Letters to the editor dated August 29, 2021

| Updated on August 29, 2021

A welcome move

Apropos Editorial “Gold Standard” (August 27), is of much relevance given that India is the second largest world consumer of gold.

Indians view gold as the most secured means of investment, a safe haven in times of financial stress.

Moreover, purchase of this asset in India has a religious connotation as well. “Akshaya Tritiya” is one of the most auspicious days for the Hindu and the Jain communities.

In this backdrop, Hallmarking will ensure that you are paying only for the promised purity of gold. Earlier, some jewellers would sell 18-karat jewellery and charge the customer for 22-karat jewellery by claiming it to be of higher purity. Now, this mandatory hallmarking act will prevent such fraudulent practices.

If you buy new ornaments by exchanging old ones, jewellers reduce 15 per cent of the gold value from the old item in the pretext that it is not of 22 carat purity.

So, it is high time, that Hallmarking is made mandatory and the government’s move is welcome.

Roy Markose


With reference to Editorial ‘Gold standard’, though hallmarking of gold started in 2000 in India, it was only voluntary. That it has been made mandatory now is a positive step for the consumers. As we know that we have around 5 lakh jewellers in India but only 45,000 have been certified by BIS. This mandatory hallmarking move is bound to bring more transparency and accountability into the sector.

Jewellers now are expected to bring changes in their daily business practices and as we know that change is hard to accept for these businessmen, hence they are protesting, but the government should go ahead with its plan and not succumb to their pressure. It is the government’s responsibility to upgrade the infrastructure to support the required change in the ecosystem.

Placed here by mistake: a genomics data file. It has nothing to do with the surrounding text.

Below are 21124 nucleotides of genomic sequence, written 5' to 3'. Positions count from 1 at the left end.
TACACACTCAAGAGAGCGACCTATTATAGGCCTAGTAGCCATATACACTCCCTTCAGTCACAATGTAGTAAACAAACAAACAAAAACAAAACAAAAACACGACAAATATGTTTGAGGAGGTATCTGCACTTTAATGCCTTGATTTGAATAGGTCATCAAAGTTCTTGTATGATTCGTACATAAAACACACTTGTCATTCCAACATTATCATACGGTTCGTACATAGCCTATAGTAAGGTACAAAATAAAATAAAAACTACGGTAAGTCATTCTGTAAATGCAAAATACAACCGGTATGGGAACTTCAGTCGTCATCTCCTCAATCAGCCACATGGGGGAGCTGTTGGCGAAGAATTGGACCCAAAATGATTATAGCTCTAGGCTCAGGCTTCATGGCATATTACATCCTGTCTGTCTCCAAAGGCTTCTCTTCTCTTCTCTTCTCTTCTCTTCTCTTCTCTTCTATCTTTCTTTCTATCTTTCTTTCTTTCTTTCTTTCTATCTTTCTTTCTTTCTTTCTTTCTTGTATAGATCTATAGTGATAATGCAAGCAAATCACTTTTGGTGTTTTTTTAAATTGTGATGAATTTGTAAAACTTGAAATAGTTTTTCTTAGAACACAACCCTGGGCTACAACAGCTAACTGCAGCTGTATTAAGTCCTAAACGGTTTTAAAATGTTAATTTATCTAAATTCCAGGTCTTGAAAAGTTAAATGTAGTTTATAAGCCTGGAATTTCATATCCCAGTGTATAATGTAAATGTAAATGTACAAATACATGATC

Bal Govind


All is not well with co-op banks

As per media reports, RBI has imposed a penalty of ₹3 lakh on Jijamata Mahila Sahakari Bank, ₹2 lakh on Muslim Co-operative Bank (both Maharashtra based) and ₹5 lakh on Seyad Shariat Bank, Tamil Nadu, for violation of various rules, under the Banking Regulations Act. However, of late a large number of the “erring” co-operative banks have been penalised by the Banking Regulator. This obviously implies that their day-to-day affairs are not being run in accordance with the relevant RBI guidelines . However, frequent imposition of the financial penalties does not augur well for the overall image as also the financial health of various banks currently operating under co-operative ‘umbrella’.

Most of these banks are being ‘administered and managed’ by political big-wigs across the country and a large chunk of their account holders usually belong to not so rich ‘strata’ of the society. It’s hardly surprising that they alone are likely to bear the ‘burden’ of RBI’s penalties.

Vinayak G

New Delhi

Easing cross-border cargo

This refers to ‘How to ease cross-border cargo movements’ (August 27). Capital investment, new legislation and regulatory reforms are needed for efficiently managing border cargo movement points. Developing infrastructure with capital investment is not easy even in the long run for dearth of funds and changing regulations governing the cargo movement. India carries its bilateral cross border trade with rules framed by the concerned country and from the Indian side. Further logistics companies with proven experience, infrastructure to assure a trustworthy transportation of cargo with the requisite bilingual manpower are enhancing cross-border trade. Easier movement processes like quick inspection,cargo- sender friendly legislations and dynamic changes in rules will facilitate cross border cargo movements.

NR Nagarajan


Published on August 29, 2021

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